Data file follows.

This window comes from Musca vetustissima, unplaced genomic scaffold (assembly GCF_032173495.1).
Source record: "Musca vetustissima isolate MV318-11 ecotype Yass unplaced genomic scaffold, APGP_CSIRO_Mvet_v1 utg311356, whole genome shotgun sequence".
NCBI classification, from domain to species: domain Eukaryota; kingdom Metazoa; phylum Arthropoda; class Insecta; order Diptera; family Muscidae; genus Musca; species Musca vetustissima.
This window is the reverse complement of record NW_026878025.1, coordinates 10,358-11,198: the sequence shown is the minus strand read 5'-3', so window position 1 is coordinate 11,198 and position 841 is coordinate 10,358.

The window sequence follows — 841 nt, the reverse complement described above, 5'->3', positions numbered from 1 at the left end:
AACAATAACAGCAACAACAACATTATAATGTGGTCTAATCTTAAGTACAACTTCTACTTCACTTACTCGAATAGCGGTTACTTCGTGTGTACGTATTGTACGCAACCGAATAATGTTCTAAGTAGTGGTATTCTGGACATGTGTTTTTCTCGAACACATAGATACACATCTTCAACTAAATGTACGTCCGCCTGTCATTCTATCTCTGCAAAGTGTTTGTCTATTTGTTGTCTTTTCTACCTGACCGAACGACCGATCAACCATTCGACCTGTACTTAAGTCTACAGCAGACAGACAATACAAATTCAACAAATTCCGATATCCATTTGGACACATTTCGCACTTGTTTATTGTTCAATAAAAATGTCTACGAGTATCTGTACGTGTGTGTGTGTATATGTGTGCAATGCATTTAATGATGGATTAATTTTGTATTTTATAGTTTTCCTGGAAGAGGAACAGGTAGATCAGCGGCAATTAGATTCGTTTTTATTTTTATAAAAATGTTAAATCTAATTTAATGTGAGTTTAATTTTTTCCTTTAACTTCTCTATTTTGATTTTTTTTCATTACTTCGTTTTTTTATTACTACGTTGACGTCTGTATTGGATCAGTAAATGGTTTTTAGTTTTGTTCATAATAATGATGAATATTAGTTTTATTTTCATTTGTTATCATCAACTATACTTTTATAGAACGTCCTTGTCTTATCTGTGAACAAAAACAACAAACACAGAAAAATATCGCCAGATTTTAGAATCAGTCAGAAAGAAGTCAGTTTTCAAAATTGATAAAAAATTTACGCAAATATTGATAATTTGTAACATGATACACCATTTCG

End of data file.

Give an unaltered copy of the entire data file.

This window comes from Musca vetustissima, unplaced genomic scaffold (assembly GCF_032173495.1).
Source record: "Musca vetustissima isolate MV318-11 ecotype Yass unplaced genomic scaffold, APGP_CSIRO_Mvet_v1 utg311356, whole genome shotgun sequence".
NCBI classification, from domain to species: domain Eukaryota; kingdom Metazoa; phylum Arthropoda; class Insecta; order Diptera; family Muscidae; genus Musca; species Musca vetustissima.
This window is the reverse complement of record NW_026878025.1, coordinates 10,358-11,198: the sequence shown is the minus strand read 5'-3', so window position 1 is coordinate 11,198 and position 841 is coordinate 10,358.

The window sequence follows — 841 nt, the reverse complement described above, 5'->3', positions numbered from 1 at the left end:
AACAATAACAGCAACAACAACATTATAATGTGGTCTAATCTTAAGTACAACTTCTACTTCACTTACTCGAATAGCGGTTACTTCGTGTGTACGTATTGTACGCAACCGAATAATGTTCTAAGTAGTGGTATTCTGGACATGTGTTTTTCTCGAACACATAGATACACATCTTCAACTAAATGTACGTCCGCCTGTCATTCTATCTCTGCAAAGTGTTTGTCTATTTGTTGTCTTTTCTACCTGACCGAACGACCGATCAACCATTCGACCTGTACTTAAGTCTACAGCAGACAGACAATACAAATTCAACAAATTCCGATATCCATTTGGACACATTTCGCACTTGTTTATTGTTCAATAAAAATGTCTACGAGTATCTGTACGTGTGTGTGTGTATATGTGTGCAATGCATTTAATGATGGATTAATTTTGTATTTTATAGTTTTCCTGGAAGAGGAACAGGTAGATCAGCGGCAATTAGATTCGTTTTTATTTTTATAAAAATGTTAAATCTAATTTAATGTGAGTTTAATTTTTTCCTTTAACTTCTCTATTTTGATTTTTTTTCATTACTTCGTTTTTTTATTACTACGTTGACGTCTGTATTGGATCAGTAAATGGTTTTTAGTTTTGTTCATAATAATGATGAATATTAGTTTTATTTTCATTTGTTATCATCAACTATACTTTTATAGAACGTCCTTGTCTTATCTGTGAACAAAAACAACAAACACAGAAAAATATCGCCAGATTTTAGAATCAGTCAGAAAGAAGTCAGTTTTCAAAATTGATAAAAAATTTACGCAAATATTGATAATTTGTAACATGATACACCATTTCG